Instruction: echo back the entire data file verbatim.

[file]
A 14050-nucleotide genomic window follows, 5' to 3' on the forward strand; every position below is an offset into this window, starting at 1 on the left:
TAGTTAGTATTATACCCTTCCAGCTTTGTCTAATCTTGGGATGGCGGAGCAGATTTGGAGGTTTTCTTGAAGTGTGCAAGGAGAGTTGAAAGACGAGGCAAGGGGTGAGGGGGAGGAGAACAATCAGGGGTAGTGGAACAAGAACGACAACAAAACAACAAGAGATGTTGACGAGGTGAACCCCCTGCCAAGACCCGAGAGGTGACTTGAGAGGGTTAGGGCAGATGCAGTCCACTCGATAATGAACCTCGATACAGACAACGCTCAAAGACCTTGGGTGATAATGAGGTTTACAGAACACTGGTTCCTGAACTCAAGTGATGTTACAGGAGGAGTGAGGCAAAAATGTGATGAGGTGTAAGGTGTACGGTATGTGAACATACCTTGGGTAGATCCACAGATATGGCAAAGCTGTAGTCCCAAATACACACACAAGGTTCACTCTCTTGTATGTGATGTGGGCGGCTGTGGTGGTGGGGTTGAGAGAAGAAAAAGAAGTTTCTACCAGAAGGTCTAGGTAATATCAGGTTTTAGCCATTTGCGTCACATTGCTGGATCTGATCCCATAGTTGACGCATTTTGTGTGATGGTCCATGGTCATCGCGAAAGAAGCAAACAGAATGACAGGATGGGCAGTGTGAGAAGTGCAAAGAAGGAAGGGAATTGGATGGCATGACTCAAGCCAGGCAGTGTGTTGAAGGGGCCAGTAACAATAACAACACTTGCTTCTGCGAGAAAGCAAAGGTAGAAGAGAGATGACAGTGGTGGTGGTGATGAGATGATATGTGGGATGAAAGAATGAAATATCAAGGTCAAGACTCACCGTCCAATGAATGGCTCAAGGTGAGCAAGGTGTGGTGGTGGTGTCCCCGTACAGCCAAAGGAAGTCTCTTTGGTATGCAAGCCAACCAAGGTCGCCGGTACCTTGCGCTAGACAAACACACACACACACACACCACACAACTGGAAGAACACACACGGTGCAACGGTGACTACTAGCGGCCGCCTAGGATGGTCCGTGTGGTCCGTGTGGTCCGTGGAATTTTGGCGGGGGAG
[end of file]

A 14050-nucleotide genomic window follows, 5' to 3' on the forward strand; every position below is an offset into this window, starting at 1 on the left:
TAGTTAGTATTATACCCTTCCAGCTTTGTCTAATCTTGGGATGGCGGAGCAGATTTGGAGGTTTTCTTGAAGTGTGCAAGGAGAGTTGAAAGACGAGGCAAGGGGTGAGGGGGAGGAGAACAATCAGGGGTAGTGGAACAAGAACGACAACAAAACAACAAGAGATGTTGACGAGGTGAACCCCCTGCCAAGACCCGAGAGGTGACTTGAGAGGGTTAGGGCAGATGCAGTCCACTCGATAATGAACCTCGATACAGACAACGCTCAAAGACCTTGGGTGATAATGAGGTTTACAGAACACTGGTTCCTGAACTCAAGTGATGTTACAGGAGGAGTGAGGCAAAAATGTGATGAGGTGTAAGGTGTACGGTATGTGAACATACCTTGGGTAGATCCACAGATATGGCAAAGCTGTAGTCCCAAATACACACACAAGGTTCACTCTCTTGTATGTGATGTGGGCGGCTGTGGTGGTGGGGTTGAGAGAAGAAAAAGAAGTTTCTACCAGAAGGTCTAGGTAATATCAGGTTTTAGCCATTTGCGTCACATTGCTGGATCTGATCCCATAGTTGACGCATTTTGTGTGATGGTCCATGGTCATCGCGAAAGAAGCAAACAGAATGACAGGATGGGCAGTGTGAGAAGTGCAAAGAAGGAAGGGAATTGGATGGCATGACTCAAGCCAGGCAGTGTGTTGAAGGGGCCAGTAACAATAACAACACTTGCTTCTGCGAGAAAGCAAAGGTAGAAGAGAGATGACAGTGGTGGTGGTGATGAGATGATATGTGGGATGAAAGAATGAAATATCAAGGTCAAGACTCACCGTCCAATGAATGGCTCAAGGTGAGCAAGGTGTGGTGGTGGTGTCCCCGTACAGCCAAAGGAAGTCTCTTTGGTATGCAAGCCAACCAAGGTCGCCGGTACCTTGCGCTAGACAAACACACACACACACACACCACACAACTGGAAGAACACACACGGTGCAACGGTGACTACTAGCGGCCGCCTAGGATGGTCCGTGTGGTCCGTGTGGTCCGTGGAATTTTGGCGGGGGAG